The committee head, who took the job in early November, added that the potential members of the technical committee did have one unofficial meeting to discuss Cho’s status, but the decision was in fact finally made by a meeting of top executives.

“I regret that there are now questions about that procedure,” Hwangbo said. “We tried our best to take formal steps, but I also felt that we needed to act quickly to stabilize the situation and take the next step.”

Hwangbo added that the KFA was about to have a technical committee meeting, but since media reports were already out on Wednesday night, it decided to hold a press conference immediately.

Whether the KFA abided by proper firing procedures was not the only controversial issue addressed at yesterday’s press conference. Hwangbo revealed that the decision to release Cho took into account potential effects on the national team’s sponsors and broadcasters, which would be hit hard if the squad failed to qualify for the World Cup.

“Sponsors and broadcasters are also important,” Hwangbo said. “It is true that we had talks considering them, but on the other hand, the team needed a change quickly.”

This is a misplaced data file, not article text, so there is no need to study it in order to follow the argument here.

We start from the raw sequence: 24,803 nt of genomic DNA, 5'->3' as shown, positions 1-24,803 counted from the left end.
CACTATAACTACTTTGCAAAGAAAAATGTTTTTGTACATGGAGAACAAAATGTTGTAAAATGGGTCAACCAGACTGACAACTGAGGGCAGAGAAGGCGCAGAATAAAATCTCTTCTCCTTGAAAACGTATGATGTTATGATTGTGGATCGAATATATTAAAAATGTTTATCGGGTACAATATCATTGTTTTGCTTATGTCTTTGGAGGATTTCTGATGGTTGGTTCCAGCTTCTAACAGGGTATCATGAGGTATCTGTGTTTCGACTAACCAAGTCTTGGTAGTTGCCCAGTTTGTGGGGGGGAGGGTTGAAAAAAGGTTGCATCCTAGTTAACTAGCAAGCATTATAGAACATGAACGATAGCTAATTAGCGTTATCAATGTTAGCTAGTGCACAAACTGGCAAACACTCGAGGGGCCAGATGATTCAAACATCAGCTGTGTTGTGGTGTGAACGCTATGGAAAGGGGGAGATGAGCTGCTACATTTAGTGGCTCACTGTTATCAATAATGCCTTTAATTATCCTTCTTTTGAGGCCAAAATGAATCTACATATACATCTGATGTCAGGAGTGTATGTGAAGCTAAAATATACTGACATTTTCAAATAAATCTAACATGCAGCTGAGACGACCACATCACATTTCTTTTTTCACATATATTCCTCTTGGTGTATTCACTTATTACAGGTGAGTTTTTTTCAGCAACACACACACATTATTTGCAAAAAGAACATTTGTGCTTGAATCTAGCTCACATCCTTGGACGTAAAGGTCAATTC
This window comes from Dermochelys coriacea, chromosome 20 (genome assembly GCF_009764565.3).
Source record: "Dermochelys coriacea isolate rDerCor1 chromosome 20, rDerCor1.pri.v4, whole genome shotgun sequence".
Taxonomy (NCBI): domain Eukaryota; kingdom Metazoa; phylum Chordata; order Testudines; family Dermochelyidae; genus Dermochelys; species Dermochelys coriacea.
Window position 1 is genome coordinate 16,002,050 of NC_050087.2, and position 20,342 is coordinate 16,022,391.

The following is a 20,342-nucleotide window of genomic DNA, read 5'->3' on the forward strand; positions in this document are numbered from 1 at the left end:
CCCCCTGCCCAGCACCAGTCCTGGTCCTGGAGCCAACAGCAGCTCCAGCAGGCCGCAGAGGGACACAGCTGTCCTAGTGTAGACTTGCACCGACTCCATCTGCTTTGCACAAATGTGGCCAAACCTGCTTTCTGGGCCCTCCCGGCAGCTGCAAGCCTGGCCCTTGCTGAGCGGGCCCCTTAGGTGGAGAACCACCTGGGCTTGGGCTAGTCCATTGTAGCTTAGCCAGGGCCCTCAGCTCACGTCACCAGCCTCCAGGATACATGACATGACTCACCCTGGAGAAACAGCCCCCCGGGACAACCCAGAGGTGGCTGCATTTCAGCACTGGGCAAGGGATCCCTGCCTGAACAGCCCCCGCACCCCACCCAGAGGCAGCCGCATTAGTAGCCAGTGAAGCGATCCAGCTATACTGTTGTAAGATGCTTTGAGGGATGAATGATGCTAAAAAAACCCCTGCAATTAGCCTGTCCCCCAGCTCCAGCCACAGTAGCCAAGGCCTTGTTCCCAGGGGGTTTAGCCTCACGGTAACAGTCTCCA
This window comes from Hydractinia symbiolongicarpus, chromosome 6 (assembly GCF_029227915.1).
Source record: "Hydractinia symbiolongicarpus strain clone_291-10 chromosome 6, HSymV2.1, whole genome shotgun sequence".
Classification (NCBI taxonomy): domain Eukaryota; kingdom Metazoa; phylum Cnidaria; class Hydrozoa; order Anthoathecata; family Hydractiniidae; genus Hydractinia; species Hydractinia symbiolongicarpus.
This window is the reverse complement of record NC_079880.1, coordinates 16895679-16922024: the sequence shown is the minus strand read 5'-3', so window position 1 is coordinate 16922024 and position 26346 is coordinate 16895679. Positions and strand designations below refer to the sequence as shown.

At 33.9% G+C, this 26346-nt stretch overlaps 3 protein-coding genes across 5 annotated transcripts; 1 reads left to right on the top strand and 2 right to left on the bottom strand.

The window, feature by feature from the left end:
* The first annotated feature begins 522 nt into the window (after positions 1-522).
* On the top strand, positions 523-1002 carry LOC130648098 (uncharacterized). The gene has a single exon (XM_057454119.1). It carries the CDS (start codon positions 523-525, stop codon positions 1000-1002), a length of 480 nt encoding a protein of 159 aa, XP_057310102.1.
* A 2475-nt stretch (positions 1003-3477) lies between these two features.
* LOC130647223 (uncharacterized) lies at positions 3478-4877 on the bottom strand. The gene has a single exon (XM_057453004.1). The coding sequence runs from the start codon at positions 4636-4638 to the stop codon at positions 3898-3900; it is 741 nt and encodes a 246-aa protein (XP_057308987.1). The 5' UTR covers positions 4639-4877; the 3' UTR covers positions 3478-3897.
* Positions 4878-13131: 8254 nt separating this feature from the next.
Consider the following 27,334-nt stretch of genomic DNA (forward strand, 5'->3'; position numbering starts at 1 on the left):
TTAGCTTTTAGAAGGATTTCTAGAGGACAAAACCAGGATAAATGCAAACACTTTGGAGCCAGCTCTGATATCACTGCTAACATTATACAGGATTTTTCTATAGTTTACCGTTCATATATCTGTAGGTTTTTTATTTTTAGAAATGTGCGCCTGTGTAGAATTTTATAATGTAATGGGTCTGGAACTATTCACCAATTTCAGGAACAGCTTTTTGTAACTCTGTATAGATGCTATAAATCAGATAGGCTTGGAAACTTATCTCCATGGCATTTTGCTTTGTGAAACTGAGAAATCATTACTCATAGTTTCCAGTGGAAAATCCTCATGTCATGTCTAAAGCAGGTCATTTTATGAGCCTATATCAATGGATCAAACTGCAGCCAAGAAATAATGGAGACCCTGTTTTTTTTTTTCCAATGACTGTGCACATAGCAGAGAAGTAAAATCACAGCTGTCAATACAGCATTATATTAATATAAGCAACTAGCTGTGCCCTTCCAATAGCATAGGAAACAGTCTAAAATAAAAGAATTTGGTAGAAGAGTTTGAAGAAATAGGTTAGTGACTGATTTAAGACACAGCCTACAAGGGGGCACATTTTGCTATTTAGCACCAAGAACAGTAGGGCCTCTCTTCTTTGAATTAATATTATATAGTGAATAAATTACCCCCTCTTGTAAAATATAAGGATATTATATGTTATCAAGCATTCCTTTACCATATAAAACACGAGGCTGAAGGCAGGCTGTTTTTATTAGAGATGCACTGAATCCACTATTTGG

Handing over the reins

As for the Cho’s successor, Hwangbo said the KFA is thinking about hiring an experienced coach who can cope with the current situation.

Media reports speculate that Choi Kang-hee, who led Jeonbuk Hyundai Motors FC to the domestic league title this year, Korea Olympic coach Hong Myung-bo and former Korean national team assistant coach Afshin Ghotbi, who is currently in charge of Japan’s Shimizu S-Pulse, are possible candidates.

“We are starting with a blank slate,” Hwangbo said. “Anyone who knows Korea and can lead the team well is a candidate.”

Hwangbo said the technical committee will try to sign a new coach no later than the end of this month. He said a technical committee meeting will be held soon to decide the future of Cho’s coaching staff as well, although chief assistant coach Park Tae-ha announced that he will step down despite having seven months left on his contract.

“As a chief assistant, I am also responsible for letting the situation get to this point,” Park said yesterday after the KFA decision was announced. “I will leave the team with coach Cho.”

Cho took over the team in July 2010, succeeding Huh Jung-moo, who guided the country to the round of 16 at the 2010 World Cup in South Africa. The new coach said he would play attacking football with quick short passes like world No. 1 Spain.

Aside from the recent loss to Lebanon and a friendly defeat by Japan, Cho has been criticized for relying heavily on overseas players and switching players’ original positions too often.

Since Park Ji-sung and Lee Young-pyo retired from the national team after playing in the Asian Cup in January, Cho has been trying to find replacements by testing young players, which later caused a player selection dispute with the Under-23 national team coach Hong.


By Joo Kyung-don [kjoo@joongang.co.kr]